LEXINGTON, Ky. (WKYT) - The University of Kentucky and the Commonwealth of Kentucky were awarded an $87 million grant to help reduce opioid overdose deaths.
The four-year study is part of a partnership between the Kentucky Cabinet for Health and Family Services and the Justice and Public Safety Cabinet.
"It looks like lives being shattered, families being shattered, communities being shattered. It looks like devastation," said Kentucky Gov. Matt Bevin when describing the state's opioid epidemic.
The Kentucky and UK study is one of four in the U.S. selected by the National Institute on Drug Abuse, which is part of the National Institutes of Health. The study is part of NIH's "Helping to End Addiction Long-Term," or HEAL Initiative.
Alex Elswick of Lexington spoke at Thursday's announcement in Washington, D.C., sharing his story of overcoming heroin addiction and how on Friday he'll be attending a college classmate's funeral.
"And I'm sorry to say that HEAL came too late for him, but HEAL's just in time for the tens of thousands of lives that it's going to save going forward," said Elswick.
Researchers will work to find solutions to combat the opioid epidemic which helping those directly affected.
"What Kentucky is going to be doing for the rest of the country is actually testing the best interventions that can be built around the individual, with the goal of over three years reducing opioid deaths by 40 percent," said Alex M. Azar II, U.S. Secretary of Health and Human Services.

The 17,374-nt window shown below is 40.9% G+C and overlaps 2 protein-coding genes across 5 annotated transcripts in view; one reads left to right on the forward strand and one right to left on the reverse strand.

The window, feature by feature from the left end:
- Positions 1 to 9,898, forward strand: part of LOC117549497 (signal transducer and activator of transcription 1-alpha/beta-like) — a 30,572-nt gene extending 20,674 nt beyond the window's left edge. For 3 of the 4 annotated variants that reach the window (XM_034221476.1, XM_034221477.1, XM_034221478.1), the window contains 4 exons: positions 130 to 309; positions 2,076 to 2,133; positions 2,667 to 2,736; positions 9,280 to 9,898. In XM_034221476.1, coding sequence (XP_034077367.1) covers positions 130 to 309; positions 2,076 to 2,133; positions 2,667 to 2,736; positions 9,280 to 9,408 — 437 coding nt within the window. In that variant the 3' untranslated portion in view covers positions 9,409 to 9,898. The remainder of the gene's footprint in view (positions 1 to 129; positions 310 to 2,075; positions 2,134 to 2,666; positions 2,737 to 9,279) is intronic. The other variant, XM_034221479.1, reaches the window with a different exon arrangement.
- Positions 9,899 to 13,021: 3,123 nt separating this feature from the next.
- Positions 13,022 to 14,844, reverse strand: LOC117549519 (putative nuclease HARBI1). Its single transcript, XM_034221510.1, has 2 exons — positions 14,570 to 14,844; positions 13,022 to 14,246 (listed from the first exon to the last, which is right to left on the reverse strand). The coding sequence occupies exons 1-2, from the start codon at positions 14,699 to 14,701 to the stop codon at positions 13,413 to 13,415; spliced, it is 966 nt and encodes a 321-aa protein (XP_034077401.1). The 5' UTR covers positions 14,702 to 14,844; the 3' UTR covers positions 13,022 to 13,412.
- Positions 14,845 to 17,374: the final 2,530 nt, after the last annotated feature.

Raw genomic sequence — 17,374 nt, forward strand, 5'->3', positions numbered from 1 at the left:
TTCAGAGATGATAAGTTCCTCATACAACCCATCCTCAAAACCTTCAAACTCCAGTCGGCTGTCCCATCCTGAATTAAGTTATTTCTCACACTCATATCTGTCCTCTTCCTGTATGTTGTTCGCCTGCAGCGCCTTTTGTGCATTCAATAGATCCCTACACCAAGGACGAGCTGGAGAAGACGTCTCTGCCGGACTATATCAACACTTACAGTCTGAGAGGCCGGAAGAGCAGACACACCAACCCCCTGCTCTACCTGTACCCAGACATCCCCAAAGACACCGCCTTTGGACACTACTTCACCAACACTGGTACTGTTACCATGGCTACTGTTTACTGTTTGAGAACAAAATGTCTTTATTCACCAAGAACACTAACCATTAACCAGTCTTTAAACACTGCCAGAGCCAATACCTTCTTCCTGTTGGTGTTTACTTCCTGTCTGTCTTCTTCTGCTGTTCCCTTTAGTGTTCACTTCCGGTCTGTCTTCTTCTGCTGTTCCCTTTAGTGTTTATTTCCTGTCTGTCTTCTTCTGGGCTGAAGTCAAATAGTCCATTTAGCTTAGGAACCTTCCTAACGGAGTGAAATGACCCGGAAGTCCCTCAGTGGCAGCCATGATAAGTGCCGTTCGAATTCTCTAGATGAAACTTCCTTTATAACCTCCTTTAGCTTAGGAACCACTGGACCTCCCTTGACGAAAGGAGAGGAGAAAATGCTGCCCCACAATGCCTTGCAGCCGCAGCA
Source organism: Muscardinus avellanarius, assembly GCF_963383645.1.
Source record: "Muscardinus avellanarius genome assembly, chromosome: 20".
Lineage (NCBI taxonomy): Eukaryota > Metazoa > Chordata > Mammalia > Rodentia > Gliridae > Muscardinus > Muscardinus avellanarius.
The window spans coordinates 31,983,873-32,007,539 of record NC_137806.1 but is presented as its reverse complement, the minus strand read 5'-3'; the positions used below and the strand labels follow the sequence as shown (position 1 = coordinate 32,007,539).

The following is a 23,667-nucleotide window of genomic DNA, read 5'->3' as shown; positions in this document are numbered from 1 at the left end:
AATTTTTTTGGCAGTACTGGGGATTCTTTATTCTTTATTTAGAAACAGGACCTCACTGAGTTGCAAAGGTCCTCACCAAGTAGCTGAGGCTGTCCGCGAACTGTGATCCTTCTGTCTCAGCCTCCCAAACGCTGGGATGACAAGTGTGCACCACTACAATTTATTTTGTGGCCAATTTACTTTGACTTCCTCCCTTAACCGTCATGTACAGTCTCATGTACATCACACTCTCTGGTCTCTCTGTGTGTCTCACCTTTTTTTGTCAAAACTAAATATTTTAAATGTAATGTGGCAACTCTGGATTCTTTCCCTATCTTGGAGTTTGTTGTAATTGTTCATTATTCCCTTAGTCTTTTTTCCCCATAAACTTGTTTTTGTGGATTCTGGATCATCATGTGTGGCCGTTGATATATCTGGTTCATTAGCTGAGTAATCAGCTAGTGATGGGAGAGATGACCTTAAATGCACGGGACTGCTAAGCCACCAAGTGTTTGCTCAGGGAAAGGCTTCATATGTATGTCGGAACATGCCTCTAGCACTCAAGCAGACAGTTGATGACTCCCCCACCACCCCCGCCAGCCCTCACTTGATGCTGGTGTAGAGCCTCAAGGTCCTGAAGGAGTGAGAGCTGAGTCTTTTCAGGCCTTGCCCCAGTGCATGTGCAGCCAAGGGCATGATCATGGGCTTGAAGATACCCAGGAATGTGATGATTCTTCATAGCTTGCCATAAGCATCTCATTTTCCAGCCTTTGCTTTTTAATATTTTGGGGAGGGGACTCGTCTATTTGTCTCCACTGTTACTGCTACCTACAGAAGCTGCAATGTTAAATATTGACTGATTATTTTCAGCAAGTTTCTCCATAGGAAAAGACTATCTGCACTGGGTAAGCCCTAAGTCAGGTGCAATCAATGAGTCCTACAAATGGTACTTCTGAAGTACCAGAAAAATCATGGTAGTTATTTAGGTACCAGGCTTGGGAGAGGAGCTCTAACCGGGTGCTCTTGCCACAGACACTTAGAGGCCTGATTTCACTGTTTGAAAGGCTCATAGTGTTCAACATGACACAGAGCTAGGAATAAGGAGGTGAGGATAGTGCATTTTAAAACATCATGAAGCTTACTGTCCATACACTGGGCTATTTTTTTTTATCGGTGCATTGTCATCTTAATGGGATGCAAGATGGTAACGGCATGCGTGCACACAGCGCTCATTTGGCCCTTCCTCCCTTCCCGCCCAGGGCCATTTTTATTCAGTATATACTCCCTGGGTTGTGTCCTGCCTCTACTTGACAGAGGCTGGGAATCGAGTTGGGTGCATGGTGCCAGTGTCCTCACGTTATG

“Kentuckians know the insidiousness of this disease better than most,” UK President Eli Capilouto said. “The opioid epidemic does not discriminate by zip code, race, income, or any other demographic characteristic. It is not a character or moral failing, but an illness. It's unforgiving. It touches us all. We all know someone — a member of our family, a loved one, a lifelong friend or classmate — whose life has been damaged by this illness. Its victims are us. But there is hope. There is us. That is why we believe aggressive, ambitious change is possible. Indeed, it is essential. That is why we believe we can — and must — lead the way.”
Capilouto publicly thanked Gov. Matt Bevin's administration and members of Kentucky's federal delegation, namely Sens. Mitch McConnell and Rand Paul along with Reps. Andy Barr and Hal Rogers, for their support in securing the funding.
Dr. Sharon Walsh will head up the research at UK. Walsh said they will take steps including increasing access to treatment, boosting services at needle exchanges and expanding availability and training for Narcan.
"It is ambitious, but I think that if we can pull all the pieces together and really create a new kind of network that ties all the services that are available and really reach the people who are at greatest risk," Walsh said. "I think we really can do this."
The university says Kentucky is currently ranked fifth in the U.S. for opioid overdose deaths.
There are 16 counties considered "highly affected communities" which will be included in the study. The university named Fayette, Jessamine, Clark, Kenton, Campbell, Mason, Greenup, Carter, Boyd, Knox, Jefferson, Franklin, Boyle, Madison, Bourbon and Floyd counties as those included. 764 opioid overdose deaths occurred in these counties in 2017. Two-thirds involved fentanyl.